BLOG

What inspires us, what sticks in our heads, what keeps us moving forward. We reflect on who we are, what we do, and why we do it.

Listen to the Memes: Transportation Memes

BY Leah Press

Author

There is something about moving to a new city and starting a new job that can really open your eyes. In my case, I moved from suburban North Dallas to Washington, D.C., where I started working as a Graphic Design Intern at Pulsar. Since this agency has a strong market position in transportation advertising and marketing, I started getting a behind-the-scenes look at transportation – an industry that simultaneously frustrates, simplifies, and consumes our lives so much on a daily basis.

D.C.’s public transportation system is VERY different from that in North Dallas. In Dallas, there is a light rail and bus system known as DART (Dallas Area Rapid Transit). It is slow and doesn’t reach the rapidly growing population of North Dallas particularly well. There are buses that service the areas within the system, but they are few and far between – Godspeed if you happen to miss one. Needless to say, most people opt to drive…everywhere. In downtown Dallas, I never fail to drive in circles, miss exits, or take wrong turns, leaving me wanting to put my fist through a wall.

In D.C. there are plenty of cars, and the thought of driving here is even more terrifying. But the bus and Metro rail systems here are infinitely better. So yes, taking the Metro or bus can often extend the trip time, and while every transit system has its issues (shout out to single-tracking), it also saves the headache of driving…which for me is very worth waiting a few extra minutes and running the risk of potentially getting sneezed on (yikes).

In case you couldn’t tell – I hate driving. So it feels like a luxury to have a fast, relatively efficient public transportation system available. Sure, it comes with its own inconveniences, like stopping between stations unexpectedly, along with being packed like sardines as everyone commutes into the city to work. But since the District, Maryland, and Virginia (DMV) area is known to have some of the worst traffic in the country, the highways are just as bad – if not worse. The Metro is expensive, but so are toll roads, and those get crowded and delayed, too. And let’s not get started on parking costs in D.C.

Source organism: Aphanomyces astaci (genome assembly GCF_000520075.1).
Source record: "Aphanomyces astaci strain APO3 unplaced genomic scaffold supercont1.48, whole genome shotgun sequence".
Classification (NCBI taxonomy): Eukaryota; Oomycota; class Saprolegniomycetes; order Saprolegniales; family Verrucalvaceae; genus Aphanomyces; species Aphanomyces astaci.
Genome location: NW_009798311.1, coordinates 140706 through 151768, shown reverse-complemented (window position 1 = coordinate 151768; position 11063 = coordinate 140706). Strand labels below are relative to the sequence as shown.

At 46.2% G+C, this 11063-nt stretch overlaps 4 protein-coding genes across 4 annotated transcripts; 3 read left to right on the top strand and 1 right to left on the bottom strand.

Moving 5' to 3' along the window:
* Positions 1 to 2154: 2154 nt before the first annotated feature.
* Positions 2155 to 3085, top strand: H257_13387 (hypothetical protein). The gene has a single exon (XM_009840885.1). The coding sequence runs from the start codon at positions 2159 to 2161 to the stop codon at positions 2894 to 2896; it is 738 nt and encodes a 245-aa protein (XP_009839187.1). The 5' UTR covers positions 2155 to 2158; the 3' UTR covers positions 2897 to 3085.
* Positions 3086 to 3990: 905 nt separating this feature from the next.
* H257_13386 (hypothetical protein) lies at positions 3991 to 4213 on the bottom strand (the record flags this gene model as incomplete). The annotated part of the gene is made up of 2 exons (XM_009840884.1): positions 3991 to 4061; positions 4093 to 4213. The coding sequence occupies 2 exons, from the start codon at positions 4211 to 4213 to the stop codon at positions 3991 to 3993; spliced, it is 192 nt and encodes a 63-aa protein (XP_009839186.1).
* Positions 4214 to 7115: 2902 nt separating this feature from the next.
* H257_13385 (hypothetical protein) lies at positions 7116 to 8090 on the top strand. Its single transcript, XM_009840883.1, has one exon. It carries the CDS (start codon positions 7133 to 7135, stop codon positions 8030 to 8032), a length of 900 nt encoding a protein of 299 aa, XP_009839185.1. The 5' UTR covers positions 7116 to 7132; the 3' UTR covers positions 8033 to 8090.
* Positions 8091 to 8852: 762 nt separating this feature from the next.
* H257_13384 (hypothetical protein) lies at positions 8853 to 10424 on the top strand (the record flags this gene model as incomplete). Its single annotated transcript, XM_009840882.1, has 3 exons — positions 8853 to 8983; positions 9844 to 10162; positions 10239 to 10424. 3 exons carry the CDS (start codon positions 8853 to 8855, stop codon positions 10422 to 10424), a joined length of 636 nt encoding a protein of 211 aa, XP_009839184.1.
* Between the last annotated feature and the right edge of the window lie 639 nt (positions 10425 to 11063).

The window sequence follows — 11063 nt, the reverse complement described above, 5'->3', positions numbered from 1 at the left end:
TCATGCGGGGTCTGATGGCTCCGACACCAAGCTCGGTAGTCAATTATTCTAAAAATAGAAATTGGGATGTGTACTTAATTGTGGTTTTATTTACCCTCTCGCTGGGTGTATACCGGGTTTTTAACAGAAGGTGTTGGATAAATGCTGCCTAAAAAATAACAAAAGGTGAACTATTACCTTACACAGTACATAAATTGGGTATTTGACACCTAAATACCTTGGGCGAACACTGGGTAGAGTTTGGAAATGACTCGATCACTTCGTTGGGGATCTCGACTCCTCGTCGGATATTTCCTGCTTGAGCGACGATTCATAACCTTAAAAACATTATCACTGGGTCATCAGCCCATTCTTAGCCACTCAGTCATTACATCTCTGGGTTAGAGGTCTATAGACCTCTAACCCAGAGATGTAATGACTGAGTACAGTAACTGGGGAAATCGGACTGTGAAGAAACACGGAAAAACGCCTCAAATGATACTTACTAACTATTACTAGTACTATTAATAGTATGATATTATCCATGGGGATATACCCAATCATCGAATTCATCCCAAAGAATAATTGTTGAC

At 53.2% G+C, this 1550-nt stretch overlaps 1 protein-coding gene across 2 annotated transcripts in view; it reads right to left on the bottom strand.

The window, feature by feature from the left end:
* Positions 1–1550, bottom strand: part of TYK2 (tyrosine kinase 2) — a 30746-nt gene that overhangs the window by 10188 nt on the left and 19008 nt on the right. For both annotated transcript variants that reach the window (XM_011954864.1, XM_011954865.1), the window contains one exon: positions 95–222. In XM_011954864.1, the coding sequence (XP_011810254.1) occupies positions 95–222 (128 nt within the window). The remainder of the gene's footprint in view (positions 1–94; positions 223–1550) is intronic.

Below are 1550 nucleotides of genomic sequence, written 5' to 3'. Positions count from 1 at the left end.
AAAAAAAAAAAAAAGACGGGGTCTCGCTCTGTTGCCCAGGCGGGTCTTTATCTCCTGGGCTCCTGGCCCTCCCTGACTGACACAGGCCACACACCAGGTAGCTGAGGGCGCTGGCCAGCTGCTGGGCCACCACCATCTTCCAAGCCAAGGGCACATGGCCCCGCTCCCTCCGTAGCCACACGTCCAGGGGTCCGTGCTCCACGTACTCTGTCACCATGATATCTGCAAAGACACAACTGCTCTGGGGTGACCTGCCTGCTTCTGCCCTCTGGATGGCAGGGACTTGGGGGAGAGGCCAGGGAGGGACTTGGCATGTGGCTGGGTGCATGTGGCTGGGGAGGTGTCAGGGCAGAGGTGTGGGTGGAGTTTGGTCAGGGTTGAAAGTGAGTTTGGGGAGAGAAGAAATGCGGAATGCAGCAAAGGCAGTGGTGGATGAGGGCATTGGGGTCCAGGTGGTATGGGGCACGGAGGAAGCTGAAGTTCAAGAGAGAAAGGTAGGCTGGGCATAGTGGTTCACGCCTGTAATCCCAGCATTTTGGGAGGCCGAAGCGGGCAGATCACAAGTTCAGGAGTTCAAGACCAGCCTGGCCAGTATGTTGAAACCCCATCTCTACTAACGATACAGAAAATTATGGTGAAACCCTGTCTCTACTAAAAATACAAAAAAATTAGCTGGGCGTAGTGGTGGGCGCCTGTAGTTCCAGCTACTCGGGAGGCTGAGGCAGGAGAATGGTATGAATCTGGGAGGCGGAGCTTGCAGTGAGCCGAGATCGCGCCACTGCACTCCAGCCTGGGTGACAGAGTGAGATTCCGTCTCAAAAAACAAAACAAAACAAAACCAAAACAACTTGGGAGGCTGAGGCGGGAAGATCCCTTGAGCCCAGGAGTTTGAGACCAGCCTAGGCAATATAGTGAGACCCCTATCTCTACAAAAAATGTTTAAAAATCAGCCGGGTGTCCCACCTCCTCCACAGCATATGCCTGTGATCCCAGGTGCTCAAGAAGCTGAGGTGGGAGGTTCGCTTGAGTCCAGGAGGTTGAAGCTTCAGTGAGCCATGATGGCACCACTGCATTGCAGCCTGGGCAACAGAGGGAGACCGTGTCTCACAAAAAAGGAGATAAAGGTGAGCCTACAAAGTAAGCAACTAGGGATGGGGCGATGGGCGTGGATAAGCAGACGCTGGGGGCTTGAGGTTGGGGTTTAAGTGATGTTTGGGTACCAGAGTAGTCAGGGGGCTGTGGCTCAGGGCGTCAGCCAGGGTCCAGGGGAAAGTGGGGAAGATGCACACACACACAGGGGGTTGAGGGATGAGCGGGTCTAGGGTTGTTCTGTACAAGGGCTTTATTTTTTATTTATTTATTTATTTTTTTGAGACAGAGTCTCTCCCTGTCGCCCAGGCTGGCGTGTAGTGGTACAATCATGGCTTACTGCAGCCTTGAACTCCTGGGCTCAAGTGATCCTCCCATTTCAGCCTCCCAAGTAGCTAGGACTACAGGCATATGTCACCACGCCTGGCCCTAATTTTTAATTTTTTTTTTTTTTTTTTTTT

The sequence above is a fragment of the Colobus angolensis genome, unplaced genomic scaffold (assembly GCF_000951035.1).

Another confession: I get turned around here all the time (maybe because I’m new), and I walk around with my nose glued to my phone’s GPS. People make it all look so easy! But it’s harder than it looks. Metro is getting easier (even if I still pick the wrong station exit most of the time), but the buses are still a bit of a mystery to me. So, while I am still getting the lay of the land of the D.C. transit system, I am forever grateful for the many maps and online resources that make finding my way around D.C. whether by train or (eventually) bus, infinitely easier.

Recently I came across a Facebook group called New Urbanist Memes for Transit-Oriented Teens (NUMTOT). It falls under NUMDOT, or “New Urbanist Memes Department of Transportation,” and it even has its own fan page. While the name may fool you, the group and page bring up the issues facing transportation in a light-hearted way, with the larger goal of creating serious change. Those involved in the organization are passionate about urban planning and transportation. They not only discuss and debate public transportation systems but urban living as a whole – like gentrification and what works, or doesn’t, worldwide. And yes, they post a lot of memes too (some NSFW).

null

The group is named for Jane Jacobs, a famous journalist, author, and activist who greatly influenced urban studies, sociology, and economics. It is a niche interest page that has now amassed 110,000 members and is quickly growing. This page is a breeding ground for social listening content that can help us better understand our audiences here at Pulsar – and there are more pages like this one.

These are the people that truly care and aren’t afraid to voice it. Analyzing their reactions will only give Pulsar better, more relevant ways to engage and help the Pulsar transportation clients create happier customers. And ultimately, to help craft extremely effective brand strategies for massive transportation clients – making us better marketing partners.

One of the founders of the group, Eldred, told Chicago magazine, “the key to NUMTOT’s popularity is that dealing with (and suffering through) transit is universal – a connecting thread that all humans share. Whether you’ve been a pawn in a faceless bureaucrat’s game of Public Transit Disaster, or a stymied automobile commuter wishing for options beyond spending much of your life in a fast car moving very slowly, NUMTOT has a place for you. These are things that almost everyone can identify with.”

That is certainly the appeal for me, as someone in her early 20s who has seen both suburban and urban forms of transportation – and is now working and taking public transportation in a large urban city. In addition, I now have the opportunity to help influence the system. I may not be in urban planning or public policy, but the work we do at Pulsar helps shape coast-to-coast transportation systems’ marketing plans – which can end up impacting transportation consumers just like me.

So, I guess I’m a “Transportation Oriented Teen” at heart. I want to hear, listen, and learn from people like me, whether they’re in D.C., New York, Chicago, Los Angeles, or anywhere where there are people who need to get somewhere. I am glad I’ve found Pulsar, where if I want to discuss, debate, or just talk transportation – I’m surrounded by people who get it.